Seoul welcomes WTO’s ruling on Fukushima seafood ban
South Korea on April 12 welcomed the World Trade Organization’s decision to rule in favor of Seoul’s import restrictions on Japanese seafood in the wake of the 2011 Fukushima nuclear disaster.
The country said it would keep the ban in place going forward.
The WTO appellate body overturned several points of a 2018 verdict earlier in the day, saying the Seoul government’s measures are not unfair trade restrictions and do not fall into the category of arbitrary discrimination.
The appellate body, however, sided with Japan on one point, saying that Seoul has not provided enough information to Tokyo in terms of the import ban measures.
“The government has been making all-out efforts to follow the principle of making the health and safety of the people a priority, and the government highly appraises the WTO’s decision,” the Ministry of Trade, Investment and Energy said in a statement.
The South Korean government said it hopes that there will be no further trade dispute with Japan.
In 2015, Japan officially lodged a complaint with the WTO to challenge Korea’s import bans and additional testing requirements on fish caught after 2013. Tokyo argued that radioactive levels of its fishery products were lower than those from a number of other nations.
The WTO’s dispute settlement body ruled in favor of Japan in February 2018.
Korea has placed import restrictions on 28 kinds of fish caught from eight prefectures near Fukushima since the nuclear power plant accident.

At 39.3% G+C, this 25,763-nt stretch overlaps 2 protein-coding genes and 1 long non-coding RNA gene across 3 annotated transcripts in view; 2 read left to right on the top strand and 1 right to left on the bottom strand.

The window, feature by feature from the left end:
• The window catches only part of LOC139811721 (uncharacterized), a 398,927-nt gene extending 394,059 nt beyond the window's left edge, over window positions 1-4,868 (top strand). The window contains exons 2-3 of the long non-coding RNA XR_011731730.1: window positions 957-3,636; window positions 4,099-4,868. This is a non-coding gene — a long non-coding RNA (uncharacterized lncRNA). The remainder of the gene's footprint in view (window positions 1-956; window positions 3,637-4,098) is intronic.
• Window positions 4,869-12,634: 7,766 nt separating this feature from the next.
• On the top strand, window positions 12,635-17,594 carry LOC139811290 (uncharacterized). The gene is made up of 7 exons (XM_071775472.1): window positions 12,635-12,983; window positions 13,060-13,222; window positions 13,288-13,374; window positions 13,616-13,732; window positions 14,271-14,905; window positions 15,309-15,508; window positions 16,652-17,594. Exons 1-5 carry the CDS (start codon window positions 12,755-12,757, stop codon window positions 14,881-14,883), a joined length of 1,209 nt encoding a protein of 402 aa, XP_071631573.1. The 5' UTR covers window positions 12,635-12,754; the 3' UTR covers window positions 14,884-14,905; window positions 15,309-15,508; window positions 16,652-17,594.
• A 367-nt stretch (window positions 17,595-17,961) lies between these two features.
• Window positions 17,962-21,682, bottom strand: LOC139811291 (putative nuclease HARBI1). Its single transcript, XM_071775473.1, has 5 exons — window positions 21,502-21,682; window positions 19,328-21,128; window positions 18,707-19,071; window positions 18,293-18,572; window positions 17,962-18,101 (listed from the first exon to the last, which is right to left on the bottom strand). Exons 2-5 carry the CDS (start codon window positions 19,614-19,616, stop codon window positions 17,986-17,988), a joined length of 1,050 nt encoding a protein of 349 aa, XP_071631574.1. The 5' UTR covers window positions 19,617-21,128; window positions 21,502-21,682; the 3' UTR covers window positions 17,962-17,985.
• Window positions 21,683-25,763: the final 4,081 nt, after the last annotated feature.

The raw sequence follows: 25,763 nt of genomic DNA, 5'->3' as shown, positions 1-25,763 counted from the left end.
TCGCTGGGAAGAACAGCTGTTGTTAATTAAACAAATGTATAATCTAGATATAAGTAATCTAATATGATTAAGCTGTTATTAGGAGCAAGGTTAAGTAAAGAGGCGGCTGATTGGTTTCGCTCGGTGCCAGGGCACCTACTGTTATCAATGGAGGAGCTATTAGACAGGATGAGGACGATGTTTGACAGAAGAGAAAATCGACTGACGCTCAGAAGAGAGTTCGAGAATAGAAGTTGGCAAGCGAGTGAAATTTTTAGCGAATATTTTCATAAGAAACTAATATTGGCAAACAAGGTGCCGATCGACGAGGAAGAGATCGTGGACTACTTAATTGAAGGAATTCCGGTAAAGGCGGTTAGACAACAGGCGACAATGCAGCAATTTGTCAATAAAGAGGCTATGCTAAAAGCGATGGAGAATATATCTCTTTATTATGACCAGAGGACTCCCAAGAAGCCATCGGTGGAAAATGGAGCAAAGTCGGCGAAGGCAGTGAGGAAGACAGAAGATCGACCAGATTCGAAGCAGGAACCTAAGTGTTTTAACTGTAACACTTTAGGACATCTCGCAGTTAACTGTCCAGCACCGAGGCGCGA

Yoon Chang-yul, head of the social policy coordination office under South Korea’s Office for Government Policy Coordination, speaks during a press meeting at Sejong on April 12 on the World Trade Organization’s decision to rule in favor of Seoul’s import restrictions on Japanese seafood in the wake of the 2011 Fukushima nuclear disaster.
The Korean government said it will maintain the existing import ban on all seafood from the eight prefectures. All Japanese seafood companies will be required to hand in safety certificates if any traces of radiation are found, it added.
About 50 countries have maintained bans on imports since the nuclear disaster, but Japan has complained to the WTO about only one country -- Korea.
“Currently, 19 more countries have implemented an import ban (on Japanese seafood) at different levels,” said Yoon Chang-yul, the head of the social policy coordination office under the Office for Government Policy Coordination.
Meanwhile, Korea has replaced imports of Japanese pollack and mackerel with supplies from Russia and Norway respectively, the Ministry of Oceans and Fisheries said.
“In the past, (Korea) imported around 20,000 to 40,000 tons of pollack and mackerel from Japan. Now the volume is below 3,000 tons,” an official from the Oceans Ministry said.
“It is a sovereign country’s right to implement an appropriate level of protection,” an official from the ministry said. “All countries have different standards, and they cannot be judged under the same standard. The Fukushima crisis broke out in a neighboring country, and we needed to review our protection level in a more strict and thorough manner.”
By Park Ga-young and newswires (email@example.com)